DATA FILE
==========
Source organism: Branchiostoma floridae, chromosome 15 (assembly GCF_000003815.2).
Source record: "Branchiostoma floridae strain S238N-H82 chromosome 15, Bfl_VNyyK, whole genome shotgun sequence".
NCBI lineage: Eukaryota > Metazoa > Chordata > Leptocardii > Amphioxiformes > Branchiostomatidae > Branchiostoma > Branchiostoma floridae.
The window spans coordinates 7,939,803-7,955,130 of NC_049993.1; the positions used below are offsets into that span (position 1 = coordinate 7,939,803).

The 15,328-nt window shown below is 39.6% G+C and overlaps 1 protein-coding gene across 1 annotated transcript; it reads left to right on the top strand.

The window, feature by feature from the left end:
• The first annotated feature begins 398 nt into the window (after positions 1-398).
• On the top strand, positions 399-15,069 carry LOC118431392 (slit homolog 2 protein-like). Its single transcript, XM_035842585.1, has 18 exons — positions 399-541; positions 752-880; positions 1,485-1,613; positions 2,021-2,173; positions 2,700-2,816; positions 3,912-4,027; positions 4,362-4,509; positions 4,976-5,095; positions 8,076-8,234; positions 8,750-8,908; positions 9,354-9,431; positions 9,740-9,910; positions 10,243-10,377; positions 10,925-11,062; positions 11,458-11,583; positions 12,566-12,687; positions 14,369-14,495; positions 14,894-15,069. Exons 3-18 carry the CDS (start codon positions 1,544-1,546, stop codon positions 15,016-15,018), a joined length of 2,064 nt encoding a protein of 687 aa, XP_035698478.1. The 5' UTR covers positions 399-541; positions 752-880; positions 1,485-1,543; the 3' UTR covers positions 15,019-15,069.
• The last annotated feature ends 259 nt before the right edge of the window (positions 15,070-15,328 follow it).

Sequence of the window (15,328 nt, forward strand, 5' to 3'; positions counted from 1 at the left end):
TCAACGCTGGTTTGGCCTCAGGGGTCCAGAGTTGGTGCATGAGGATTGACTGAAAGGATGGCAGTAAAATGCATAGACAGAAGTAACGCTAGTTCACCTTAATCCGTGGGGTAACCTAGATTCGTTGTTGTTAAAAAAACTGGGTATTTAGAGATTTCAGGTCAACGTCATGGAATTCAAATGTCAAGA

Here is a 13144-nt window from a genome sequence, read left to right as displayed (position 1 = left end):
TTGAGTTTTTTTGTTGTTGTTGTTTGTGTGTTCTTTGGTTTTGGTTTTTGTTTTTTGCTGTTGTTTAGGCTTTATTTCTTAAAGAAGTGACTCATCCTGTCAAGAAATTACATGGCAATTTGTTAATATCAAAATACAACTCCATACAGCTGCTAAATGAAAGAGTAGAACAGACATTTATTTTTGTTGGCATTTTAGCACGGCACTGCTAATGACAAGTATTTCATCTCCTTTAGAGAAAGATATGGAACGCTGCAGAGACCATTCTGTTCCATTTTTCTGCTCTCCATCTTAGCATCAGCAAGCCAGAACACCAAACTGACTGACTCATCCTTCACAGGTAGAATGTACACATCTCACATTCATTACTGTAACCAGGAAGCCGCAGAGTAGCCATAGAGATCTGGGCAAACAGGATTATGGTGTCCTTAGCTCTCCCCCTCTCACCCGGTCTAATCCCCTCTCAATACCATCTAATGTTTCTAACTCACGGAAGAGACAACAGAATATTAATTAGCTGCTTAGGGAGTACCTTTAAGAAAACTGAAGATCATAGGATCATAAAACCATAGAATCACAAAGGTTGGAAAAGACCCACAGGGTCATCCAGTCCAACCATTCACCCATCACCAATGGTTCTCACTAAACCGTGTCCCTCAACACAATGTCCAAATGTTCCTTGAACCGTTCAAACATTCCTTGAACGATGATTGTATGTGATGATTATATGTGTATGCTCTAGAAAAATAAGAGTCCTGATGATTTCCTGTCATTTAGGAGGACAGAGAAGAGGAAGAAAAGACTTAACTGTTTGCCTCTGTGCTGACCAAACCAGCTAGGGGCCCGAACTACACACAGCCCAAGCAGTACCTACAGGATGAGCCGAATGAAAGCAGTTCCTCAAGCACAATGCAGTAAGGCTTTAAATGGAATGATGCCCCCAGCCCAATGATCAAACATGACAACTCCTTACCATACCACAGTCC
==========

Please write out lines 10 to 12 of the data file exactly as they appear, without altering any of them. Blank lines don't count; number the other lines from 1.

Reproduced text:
Sequence of the window (15,328 nt, forward strand, 5' to 3'; positions counted from 1 at the left end):
TCAACGCTGGTTTGGCCTCAGGGGTCCAGAGTTGGTGCATGAGGATTGACTGAAAGGATGGCAGTAAAATGCATAGACAGAAGTAACGCTAGTTCACCTTAATCCGTGGGGTAACCTAGATTCGTTGTTGTTAAAAAAACTGGGTATTTAGAGATTTCAGGTCAACGTCATGGAATTCAAATGTCAAGA

Here is a 13144-nt window from a genome sequence, read left to right as displayed (position 1 = left end):